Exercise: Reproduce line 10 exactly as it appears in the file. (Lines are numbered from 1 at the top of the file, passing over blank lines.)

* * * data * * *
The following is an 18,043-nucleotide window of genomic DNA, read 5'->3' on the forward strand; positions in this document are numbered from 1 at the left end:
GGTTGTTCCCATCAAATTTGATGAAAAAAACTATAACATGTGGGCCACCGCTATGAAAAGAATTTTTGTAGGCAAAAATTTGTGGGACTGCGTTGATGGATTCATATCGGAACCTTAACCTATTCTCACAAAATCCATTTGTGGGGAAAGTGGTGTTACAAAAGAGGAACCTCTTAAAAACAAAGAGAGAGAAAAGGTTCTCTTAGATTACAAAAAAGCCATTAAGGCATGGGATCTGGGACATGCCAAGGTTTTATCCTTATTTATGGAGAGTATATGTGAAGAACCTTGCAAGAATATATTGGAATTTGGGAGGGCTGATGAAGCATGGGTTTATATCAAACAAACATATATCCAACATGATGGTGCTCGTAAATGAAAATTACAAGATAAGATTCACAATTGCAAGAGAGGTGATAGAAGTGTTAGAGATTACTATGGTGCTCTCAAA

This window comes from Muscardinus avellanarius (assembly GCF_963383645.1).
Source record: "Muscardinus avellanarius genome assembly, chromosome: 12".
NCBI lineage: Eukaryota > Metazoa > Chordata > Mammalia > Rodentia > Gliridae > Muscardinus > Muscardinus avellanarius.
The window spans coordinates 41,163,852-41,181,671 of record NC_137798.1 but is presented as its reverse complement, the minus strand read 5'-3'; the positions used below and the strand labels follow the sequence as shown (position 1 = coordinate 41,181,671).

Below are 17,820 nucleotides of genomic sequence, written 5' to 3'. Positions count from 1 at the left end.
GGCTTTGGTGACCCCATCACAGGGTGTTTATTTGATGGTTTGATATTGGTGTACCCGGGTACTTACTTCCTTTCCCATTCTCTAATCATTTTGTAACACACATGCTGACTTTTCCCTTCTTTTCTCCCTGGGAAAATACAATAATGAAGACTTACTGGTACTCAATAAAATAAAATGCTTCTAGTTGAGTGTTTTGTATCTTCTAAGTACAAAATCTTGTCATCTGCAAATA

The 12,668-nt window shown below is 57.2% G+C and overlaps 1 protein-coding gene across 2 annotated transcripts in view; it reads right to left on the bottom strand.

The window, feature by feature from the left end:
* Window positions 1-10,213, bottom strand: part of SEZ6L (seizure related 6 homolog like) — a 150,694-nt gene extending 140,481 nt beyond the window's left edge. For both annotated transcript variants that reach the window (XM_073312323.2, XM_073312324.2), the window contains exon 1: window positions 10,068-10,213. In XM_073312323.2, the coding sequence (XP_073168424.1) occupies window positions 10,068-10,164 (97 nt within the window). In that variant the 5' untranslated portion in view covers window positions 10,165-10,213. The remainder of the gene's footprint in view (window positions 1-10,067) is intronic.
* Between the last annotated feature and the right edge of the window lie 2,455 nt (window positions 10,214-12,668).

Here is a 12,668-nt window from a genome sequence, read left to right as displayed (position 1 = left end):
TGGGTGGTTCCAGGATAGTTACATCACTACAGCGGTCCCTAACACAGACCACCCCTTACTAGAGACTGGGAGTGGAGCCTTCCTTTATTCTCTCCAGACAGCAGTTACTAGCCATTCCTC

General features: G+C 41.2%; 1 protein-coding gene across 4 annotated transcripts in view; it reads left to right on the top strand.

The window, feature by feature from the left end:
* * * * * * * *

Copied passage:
The window, feature by feature from the left end: